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Elimination of Ticket-by-Internet program
First Published - 04/27/2018 - 10:24AM

Due to declining internet ticket sales, Metra is eliminating the Ticket-by-Internet program – which includes recurring orders and one-time sales of Monthly Passes and 10-Ride Tickets on its website. The last day to purchase a Monthly Pass (July) via this program will be June 20 and the last day to purchase a 10-Ride Ticket will be June 30. This action is part of a continuing effort by Metra to identify ways to reduce expenses. Please see alternate purchasing options here.

Last Updated - 05/14/2018 - 3:06PM

New safety system prompts revision of BNSF schedule

(March 19, 2018) - 

Metra’s busiest line, the BNSF Line between Aurora and Chicago Union Station, will be the first Metra line to have the new Positive Train Control (PTC) safety system fully operational – but the enhancement will require a significant revision of the line’s schedule starting this summer.

Metra and BNSF Railway today unveiled the proposed weekday schedule revision (also available on trains and at Chicago Union Station this week) and asked for public comment. Feedback will be accepted at BNSFservice2018@metrarr.com until April 15. Metra may revise the proposal based on feedback, with a goal of implementing the new schedule in June or July.

Watch the video below for an explanation about why Positive Train Control will impact schedules, starting with the BNSF Line:

 

For another video explaining Positive Train Control and the challenges to implement it, click here.

In addition to adjusting the schedule for PTC, Metra and BNSF Railway are proposing other changes to relieve overcrowding on some of the busiest trains, match the schedule to actual operating conditions and reduce bunching at a choke point near Cicero. As a result, there will be numerous minor changes to the total running times and the station stop patterns of trains. There will be no changes to weekend trains at this time.

PTC is a federally mandated safety system that will automatically stop a train if the engineer fails to obey a signal or exceeds the speed limit. The system integrates GPS, trackside sensors and communications units, onboard computers and Metra’s centralized train dispatching system. Together, these components track trains and monitor the crew’s compliance with speed restrictions and signals. Although it can’t prevent all accidents, PTC increases safety by preventing train-to-train collisions, unauthorized entry into work zones and derailments due to speeding or moving through misaligned track switches.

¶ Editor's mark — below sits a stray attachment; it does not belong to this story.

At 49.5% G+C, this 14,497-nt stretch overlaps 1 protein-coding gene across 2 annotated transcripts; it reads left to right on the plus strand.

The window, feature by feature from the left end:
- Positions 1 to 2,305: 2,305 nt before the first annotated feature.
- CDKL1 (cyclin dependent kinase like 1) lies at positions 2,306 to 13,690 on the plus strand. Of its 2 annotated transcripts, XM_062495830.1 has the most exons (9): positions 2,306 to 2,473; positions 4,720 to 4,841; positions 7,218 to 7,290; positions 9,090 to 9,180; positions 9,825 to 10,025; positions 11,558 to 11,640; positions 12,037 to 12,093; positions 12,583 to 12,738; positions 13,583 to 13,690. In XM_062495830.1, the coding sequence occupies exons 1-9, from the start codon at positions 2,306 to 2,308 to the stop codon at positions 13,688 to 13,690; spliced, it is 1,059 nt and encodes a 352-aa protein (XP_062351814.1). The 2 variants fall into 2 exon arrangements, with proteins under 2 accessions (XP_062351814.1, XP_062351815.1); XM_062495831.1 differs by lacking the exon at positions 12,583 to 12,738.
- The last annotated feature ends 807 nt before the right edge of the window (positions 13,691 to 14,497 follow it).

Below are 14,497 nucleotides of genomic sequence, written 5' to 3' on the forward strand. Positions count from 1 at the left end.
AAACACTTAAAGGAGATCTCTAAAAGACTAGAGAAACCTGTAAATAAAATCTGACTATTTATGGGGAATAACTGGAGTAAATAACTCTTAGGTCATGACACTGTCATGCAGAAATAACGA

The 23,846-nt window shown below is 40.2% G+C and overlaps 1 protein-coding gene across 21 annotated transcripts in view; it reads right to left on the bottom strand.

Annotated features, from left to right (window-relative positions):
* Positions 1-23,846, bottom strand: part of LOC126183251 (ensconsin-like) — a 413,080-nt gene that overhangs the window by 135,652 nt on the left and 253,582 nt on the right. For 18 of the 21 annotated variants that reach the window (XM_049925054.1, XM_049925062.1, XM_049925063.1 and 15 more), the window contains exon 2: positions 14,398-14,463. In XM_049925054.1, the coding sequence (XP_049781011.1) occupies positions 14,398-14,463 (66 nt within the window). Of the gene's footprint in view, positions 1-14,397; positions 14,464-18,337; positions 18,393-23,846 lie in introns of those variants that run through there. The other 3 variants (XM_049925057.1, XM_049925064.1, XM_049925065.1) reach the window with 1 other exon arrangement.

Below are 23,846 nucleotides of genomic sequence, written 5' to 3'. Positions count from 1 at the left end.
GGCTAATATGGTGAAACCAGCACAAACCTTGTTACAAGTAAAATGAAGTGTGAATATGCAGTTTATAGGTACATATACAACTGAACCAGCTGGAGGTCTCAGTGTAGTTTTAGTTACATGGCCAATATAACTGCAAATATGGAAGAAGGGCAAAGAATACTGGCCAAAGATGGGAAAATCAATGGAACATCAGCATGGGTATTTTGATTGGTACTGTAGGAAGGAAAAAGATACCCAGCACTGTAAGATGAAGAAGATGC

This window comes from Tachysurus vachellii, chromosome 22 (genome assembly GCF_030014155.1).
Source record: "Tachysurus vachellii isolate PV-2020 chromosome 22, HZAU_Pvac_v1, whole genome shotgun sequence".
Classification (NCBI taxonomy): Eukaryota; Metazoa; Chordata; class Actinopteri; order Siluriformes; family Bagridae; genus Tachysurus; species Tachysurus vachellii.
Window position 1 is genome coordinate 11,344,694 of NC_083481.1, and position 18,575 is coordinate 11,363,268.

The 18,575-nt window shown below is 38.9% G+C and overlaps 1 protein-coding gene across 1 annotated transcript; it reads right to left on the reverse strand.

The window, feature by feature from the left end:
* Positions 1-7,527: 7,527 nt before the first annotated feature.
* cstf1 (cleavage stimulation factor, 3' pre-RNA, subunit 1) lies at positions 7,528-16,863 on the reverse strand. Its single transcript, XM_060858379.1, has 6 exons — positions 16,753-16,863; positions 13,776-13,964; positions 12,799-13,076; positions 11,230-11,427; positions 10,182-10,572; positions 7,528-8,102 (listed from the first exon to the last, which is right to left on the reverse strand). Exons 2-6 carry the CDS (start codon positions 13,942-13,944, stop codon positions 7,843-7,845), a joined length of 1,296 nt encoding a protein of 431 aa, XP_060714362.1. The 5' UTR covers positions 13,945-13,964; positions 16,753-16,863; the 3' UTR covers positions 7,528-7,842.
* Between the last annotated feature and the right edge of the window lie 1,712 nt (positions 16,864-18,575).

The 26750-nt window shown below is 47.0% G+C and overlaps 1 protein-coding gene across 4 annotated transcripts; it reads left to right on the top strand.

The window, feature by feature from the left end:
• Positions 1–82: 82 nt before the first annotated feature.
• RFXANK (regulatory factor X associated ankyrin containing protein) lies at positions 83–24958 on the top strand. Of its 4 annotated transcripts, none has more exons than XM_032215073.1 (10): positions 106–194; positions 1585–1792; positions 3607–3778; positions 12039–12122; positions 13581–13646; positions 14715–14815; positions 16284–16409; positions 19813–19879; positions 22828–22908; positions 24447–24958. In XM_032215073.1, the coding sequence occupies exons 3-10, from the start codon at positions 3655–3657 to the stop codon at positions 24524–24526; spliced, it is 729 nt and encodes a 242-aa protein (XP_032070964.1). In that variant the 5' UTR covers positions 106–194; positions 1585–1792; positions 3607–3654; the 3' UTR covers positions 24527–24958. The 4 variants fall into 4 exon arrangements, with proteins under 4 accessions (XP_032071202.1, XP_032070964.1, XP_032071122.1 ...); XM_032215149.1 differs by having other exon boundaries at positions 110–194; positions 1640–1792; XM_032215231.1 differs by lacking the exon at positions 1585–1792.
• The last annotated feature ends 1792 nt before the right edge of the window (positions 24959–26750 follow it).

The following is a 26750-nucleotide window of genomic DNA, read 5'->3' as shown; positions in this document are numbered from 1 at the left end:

Under PTC, the crew of a train must initialize the system before each individual run. This includes entering information about the size and makeup of the train (because its weight affects its stopping distance) and any other details about conditions along the route (such as work zones or speed restrictions) that could affect the safe operation of the train. The initialization process is expected to take about six minutes.

On the current BNSF schedule there are about 30 instances in which a train completes a run and turns around to start a new one in less than 10 minutes, typically at the ends of the line but occasionally mid-route. In those 10 minutes, the engineer must move from the cab car to the locomotive or vice versa, and the crew must clear the train, perform a brake test and conduct a job briefing. With the added task of initializing the PTC system, these “flips” are expected to take 12 to 15 minutes, so the schedule of many trains must be adjusted for increased turn times, and those changes, in turn, will affect nearly all other trains on the schedule.

Similar changes will be needed on other lines with tight flips as PTC is implemented.

PTC systems have three main components: onboard computers and communications equipment; trackside antennas, servers and communications equipment; and a centralized back office dispatch system to store and communicate information to the trains and trackside locations.

Metra is responsible for creating the back office system and installing the equipment on board all Metra trains and along the five routes it controls (Metra Electric, Rock Island, SouthWest Service and the Milwaukee District West and North). The freight companies that own the other six lines – BNSF Railway (the BNSF Line), Union Pacific Railroad (the three UP lines) and CN Railroad (Heritage Corridor and North Central Service) – are responsible for the trackside equipment and back offices for those routes.

One of the key features of PTC – and one of its biggest challenges – is that PTC systems must be interoperable between railroads. This means that Metra’s onboard equipment must be able to seamlessly communicate not only with Metra’s trackside and back office components, but with the freight railroads’ trackside and back office components, and vice versa.

BNSF Railway anticipates that PTC will be fully operational on the BNSF Line this year. UP also expects to have PTC operational on its lines starting this year. For Metra, PTC will start on the Rock Island Line this year and on the other lines in 2019 and 2020.

Click here for a Q&A about this issue.

The proposed new schedule can be viewed here.

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